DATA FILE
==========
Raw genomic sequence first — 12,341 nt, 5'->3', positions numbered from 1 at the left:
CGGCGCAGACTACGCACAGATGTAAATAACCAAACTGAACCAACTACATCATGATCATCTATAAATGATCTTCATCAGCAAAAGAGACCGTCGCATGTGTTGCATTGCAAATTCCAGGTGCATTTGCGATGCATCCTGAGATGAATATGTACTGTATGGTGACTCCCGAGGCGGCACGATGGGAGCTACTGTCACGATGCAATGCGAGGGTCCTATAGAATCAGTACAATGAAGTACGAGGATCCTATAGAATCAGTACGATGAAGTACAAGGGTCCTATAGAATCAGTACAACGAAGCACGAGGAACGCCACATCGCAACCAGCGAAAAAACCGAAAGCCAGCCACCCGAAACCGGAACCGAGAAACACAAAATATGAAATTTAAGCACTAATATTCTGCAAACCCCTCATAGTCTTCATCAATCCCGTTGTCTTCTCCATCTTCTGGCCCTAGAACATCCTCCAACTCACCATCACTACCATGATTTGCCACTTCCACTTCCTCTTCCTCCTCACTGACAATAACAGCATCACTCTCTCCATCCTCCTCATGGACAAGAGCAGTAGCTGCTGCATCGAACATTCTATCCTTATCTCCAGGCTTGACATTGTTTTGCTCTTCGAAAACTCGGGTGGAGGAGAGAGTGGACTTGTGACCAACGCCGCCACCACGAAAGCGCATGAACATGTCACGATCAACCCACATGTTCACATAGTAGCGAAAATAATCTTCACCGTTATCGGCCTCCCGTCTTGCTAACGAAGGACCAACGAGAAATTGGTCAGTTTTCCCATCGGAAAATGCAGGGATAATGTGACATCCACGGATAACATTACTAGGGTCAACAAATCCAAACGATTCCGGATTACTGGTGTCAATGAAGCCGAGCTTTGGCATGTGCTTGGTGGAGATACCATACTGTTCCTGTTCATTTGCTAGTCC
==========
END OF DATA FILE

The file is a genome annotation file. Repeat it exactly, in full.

Raw genomic sequence first — 12,341 nt, 5'->3', positions numbered from 1 at the left:
CGGCGCAGACTACGCACAGATGTAAATAACCAAACTGAACCAACTACATCATGATCATCTATAAATGATCTTCATCAGCAAAAGAGACCGTCGCATGTGTTGCATTGCAAATTCCAGGTGCATTTGCGATGCATCCTGAGATGAATATGTACTGTATGGTGACTCCCGAGGCGGCACGATGGGAGCTACTGTCACGATGCAATGCGAGGGTCCTATAGAATCAGTACAATGAAGTACGAGGATCCTATAGAATCAGTACGATGAAGTACAAGGGTCCTATAGAATCAGTACAACGAAGCACGAGGAACGCCACATCGCAACCAGCGAAAAAACCGAAAGCCAGCCACCCGAAACCGGAACCGAGAAACACAAAATATGAAATTTAAGCACTAATATTCTGCAAACCCCTCATAGTCTTCATCAATCCCGTTGTCTTCTCCATCTTCTGGCCCTAGAACATCCTCCAACTCACCATCACTACCATGATTTGCCACTTCCACTTCCTCTTCCTCCTCACTGACAATAACAGCATCACTCTCTCCATCCTCCTCATGGACAAGAGCAGTAGCTGCTGCATCGAACATTCTATCCTTATCTCCAGGCTTGACATTGTTTTGCTCTTCGAAAACTCGGGTGGAGGAGAGAGTGGACTTGTGACCAACGCCGCCACCACGAAAGCGCATGAACATGTCACGATCAACCCACATGTTCACATAGTAGCGAAAATAATCTTCACCGTTATCGGCCTCCCGTCTTGCTAACGAAGGACCAACGAGAAATTGGTCAGTTTTCCCATCGGAAAATGCAGGGATAATGTGACATCCACGGATAACATTACTAGGGTCAACAAATCCAAACGATTCCGGATTACTGGTGTCAATGAAGCCGAGCTTTGGCATGTGCTTGGTGGAGATACCATACTGTTCCTGTTCATTTGCTAGTCC